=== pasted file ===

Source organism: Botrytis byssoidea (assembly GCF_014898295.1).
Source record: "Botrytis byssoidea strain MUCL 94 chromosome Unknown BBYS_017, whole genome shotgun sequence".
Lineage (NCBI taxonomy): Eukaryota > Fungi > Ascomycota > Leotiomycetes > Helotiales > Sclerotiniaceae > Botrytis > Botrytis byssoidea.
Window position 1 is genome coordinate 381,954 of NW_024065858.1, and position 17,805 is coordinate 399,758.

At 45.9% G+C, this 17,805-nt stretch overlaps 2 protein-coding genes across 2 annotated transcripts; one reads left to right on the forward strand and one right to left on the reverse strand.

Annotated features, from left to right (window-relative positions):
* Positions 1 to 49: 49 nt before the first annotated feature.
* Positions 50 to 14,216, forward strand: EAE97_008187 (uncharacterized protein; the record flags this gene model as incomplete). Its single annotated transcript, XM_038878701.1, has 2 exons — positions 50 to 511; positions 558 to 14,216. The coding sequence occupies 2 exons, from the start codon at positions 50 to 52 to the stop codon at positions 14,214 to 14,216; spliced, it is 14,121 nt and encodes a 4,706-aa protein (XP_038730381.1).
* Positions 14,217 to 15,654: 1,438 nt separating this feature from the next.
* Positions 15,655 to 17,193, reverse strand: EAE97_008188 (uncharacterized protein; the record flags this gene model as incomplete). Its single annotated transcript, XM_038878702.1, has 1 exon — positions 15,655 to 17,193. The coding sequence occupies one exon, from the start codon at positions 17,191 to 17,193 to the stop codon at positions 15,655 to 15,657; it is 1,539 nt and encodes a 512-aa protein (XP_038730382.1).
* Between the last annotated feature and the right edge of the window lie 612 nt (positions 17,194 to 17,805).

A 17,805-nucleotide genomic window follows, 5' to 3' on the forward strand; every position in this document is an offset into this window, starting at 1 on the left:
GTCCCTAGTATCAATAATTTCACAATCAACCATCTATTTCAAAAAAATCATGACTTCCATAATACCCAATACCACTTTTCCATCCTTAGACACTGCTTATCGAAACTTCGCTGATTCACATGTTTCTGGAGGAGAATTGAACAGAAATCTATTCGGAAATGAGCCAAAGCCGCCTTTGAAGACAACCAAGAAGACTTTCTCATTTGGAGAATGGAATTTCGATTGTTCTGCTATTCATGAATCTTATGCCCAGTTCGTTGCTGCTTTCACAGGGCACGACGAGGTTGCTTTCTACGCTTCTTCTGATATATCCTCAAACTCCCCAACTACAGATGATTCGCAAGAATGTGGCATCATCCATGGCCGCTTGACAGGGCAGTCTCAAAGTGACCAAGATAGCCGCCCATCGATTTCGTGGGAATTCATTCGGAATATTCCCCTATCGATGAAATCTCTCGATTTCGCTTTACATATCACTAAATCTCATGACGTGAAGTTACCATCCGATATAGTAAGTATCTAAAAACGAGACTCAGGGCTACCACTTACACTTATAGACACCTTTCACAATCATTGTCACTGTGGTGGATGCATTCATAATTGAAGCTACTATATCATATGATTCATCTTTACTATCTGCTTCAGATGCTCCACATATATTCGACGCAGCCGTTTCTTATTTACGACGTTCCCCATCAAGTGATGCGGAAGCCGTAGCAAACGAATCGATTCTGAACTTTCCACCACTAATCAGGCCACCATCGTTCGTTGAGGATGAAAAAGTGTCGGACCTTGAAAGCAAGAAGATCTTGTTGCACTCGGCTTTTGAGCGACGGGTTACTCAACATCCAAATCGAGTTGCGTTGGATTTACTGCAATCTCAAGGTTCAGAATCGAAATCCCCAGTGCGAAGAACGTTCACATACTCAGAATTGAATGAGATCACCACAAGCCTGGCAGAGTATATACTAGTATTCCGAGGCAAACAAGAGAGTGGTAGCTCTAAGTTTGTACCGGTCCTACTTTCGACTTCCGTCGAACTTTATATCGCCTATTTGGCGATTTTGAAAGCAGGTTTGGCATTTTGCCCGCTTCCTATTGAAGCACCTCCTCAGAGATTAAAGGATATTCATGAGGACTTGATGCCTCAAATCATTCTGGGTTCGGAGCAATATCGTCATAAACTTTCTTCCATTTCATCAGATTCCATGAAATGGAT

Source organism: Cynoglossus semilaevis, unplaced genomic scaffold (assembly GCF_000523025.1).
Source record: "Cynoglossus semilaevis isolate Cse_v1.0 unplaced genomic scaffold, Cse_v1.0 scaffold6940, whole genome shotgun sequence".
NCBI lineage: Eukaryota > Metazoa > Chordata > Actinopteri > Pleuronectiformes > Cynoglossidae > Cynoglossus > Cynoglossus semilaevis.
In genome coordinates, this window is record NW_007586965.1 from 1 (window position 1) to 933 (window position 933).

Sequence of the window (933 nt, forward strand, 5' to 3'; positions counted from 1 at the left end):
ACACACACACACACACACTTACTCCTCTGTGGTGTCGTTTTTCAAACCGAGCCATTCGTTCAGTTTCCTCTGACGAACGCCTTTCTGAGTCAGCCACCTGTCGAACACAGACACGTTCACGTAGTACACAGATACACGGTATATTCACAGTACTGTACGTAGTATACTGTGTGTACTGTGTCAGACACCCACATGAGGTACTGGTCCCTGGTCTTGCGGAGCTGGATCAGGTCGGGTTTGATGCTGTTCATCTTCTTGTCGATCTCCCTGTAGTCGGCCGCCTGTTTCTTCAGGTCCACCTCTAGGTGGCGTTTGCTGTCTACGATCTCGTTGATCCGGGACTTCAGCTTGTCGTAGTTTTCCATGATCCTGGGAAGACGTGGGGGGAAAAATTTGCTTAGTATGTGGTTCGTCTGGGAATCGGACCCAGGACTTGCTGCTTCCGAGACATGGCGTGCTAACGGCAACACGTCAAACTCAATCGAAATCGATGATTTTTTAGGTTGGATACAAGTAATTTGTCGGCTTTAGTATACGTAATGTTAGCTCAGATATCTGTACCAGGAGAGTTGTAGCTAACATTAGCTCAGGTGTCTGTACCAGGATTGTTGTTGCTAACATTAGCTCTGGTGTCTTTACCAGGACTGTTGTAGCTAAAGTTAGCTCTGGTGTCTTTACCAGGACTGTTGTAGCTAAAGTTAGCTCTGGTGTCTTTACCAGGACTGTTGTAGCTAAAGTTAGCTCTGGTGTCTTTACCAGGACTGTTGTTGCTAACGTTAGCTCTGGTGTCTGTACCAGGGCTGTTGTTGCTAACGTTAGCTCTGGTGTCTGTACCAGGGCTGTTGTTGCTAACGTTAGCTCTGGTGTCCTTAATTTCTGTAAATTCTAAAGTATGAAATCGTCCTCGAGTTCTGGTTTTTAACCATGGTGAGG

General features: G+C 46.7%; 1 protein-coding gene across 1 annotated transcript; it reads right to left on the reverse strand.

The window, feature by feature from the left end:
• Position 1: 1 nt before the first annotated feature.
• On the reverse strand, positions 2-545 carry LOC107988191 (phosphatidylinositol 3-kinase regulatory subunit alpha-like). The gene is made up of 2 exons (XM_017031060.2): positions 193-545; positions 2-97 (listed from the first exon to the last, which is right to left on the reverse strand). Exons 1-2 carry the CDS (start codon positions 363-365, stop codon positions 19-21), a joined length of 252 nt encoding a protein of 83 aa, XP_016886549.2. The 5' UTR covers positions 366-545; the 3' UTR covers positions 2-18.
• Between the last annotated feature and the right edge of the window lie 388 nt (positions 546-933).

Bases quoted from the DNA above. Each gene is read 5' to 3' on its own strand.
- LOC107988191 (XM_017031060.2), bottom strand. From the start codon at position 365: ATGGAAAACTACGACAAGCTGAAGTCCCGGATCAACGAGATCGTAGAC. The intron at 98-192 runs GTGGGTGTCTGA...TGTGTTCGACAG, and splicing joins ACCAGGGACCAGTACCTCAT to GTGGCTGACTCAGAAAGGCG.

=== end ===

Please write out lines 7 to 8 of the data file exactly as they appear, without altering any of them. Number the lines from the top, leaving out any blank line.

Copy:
* Positions 1 to 49: 49 nt before the first annotated feature.
* Positions 50 to 14,216, forward strand: EAE97_008187 (uncharacterized protein; the record flags this gene model as incomplete). Its single annotated transcript, XM_038878701.1, has 2 exons — positions 50 to 511; positions 558 to 14,216. The coding sequence occupies 2 exons, from the start codon at positions 50 to 52 to the stop codon at positions 14,214 to 14,216; spliced, it is 14,121 nt and encodes a 4,706-aa protein (XP_038730381.1).